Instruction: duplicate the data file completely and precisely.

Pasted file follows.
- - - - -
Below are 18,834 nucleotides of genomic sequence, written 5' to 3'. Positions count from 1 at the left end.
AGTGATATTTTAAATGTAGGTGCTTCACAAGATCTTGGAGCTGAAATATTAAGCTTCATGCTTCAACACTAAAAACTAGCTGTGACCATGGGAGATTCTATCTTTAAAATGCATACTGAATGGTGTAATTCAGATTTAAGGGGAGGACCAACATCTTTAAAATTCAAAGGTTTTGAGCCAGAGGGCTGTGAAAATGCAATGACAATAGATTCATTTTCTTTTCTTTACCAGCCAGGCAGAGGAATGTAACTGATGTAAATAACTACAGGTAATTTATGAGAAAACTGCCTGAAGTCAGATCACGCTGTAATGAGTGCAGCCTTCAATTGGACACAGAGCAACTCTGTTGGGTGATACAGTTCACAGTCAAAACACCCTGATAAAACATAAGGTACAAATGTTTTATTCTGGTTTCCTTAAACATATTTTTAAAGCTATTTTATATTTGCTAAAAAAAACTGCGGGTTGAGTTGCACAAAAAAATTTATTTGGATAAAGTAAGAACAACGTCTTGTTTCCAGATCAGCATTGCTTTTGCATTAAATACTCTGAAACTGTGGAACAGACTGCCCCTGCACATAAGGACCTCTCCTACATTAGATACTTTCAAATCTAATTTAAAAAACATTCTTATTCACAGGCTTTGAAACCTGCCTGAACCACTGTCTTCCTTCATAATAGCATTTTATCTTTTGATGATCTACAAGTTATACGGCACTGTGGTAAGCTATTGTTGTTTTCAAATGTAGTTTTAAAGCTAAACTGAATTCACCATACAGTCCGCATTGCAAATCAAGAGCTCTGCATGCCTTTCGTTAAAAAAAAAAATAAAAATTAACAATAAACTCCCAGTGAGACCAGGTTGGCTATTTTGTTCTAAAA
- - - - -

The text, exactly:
Below are 18,834 nucleotides of genomic sequence, written 5' to 3'. Positions count from 1 at the left end.
AGTGATATTTTAAATGTAGGTGCTTCACAAGATCTTGGAGCTGAAATATTAAGCTTCATGCTTCAACACTAAAAACTAGCTGTGACCATGGGAGATTCTATCTTTAAAATGCATACTGAATGGTGTAATTCAGATTTAAGGGGAGGACCAACATCTTTAAAATTCAAAGGTTTTGAGCCAGAGGGCTGTGAAAATGCAATGACAATAGATTCATTTTCTTTTCTTTACCAGCCAGGCAGAGGAATGTAACTGATGTAAATAACTACAGGTAATTTATGAGAAAACTGCCTGAAGTCAGATCACGCTGTAATGAGTGCAGCCTTCAATTGGACACAGAGCAACTCTGTTGGGTGATACAGTTCACAGTCAAAACACCCTGATAAAACATAAGGTACAAATGTTTTATTCTGGTTTCCTTAAACATATTTTTAAAGCTATTTTATATTTGCTAAAAAAAACTGCGGGTTGAGTTGCACAAAAAAATTTATTTGGATAAAGTAAGAACAACGTCTTGTTTCCAGATCAGCATTGCTTTTGCATTAAATACTCTGAAACTGTGGAACAGACTGCCCCTGCACATAAGGACCTCTCCTACATTAGATACTTTCAAATCTAATTTAAAAAACATTCTTATTCACAGGCTTTGAAACCTGCCTGAACCACTGTCTTCCTTCATAATAGCATTTTATCTTTTGATGATCTACAAGTTATACGGCACTGTGGTAAGCTATTGTTGTTTTCAAATGTAGTTTTAAAGCTAAACTGAATTCACCATACAGTCCGCATTGCAAATCAAGAGCTCTGCATGCCTTTCGTTAAAAAAAAAAATAAAAATTAACAATAAACTCCCAGTGAGACCAGGTTGGCTATTTTGTTCTAAAA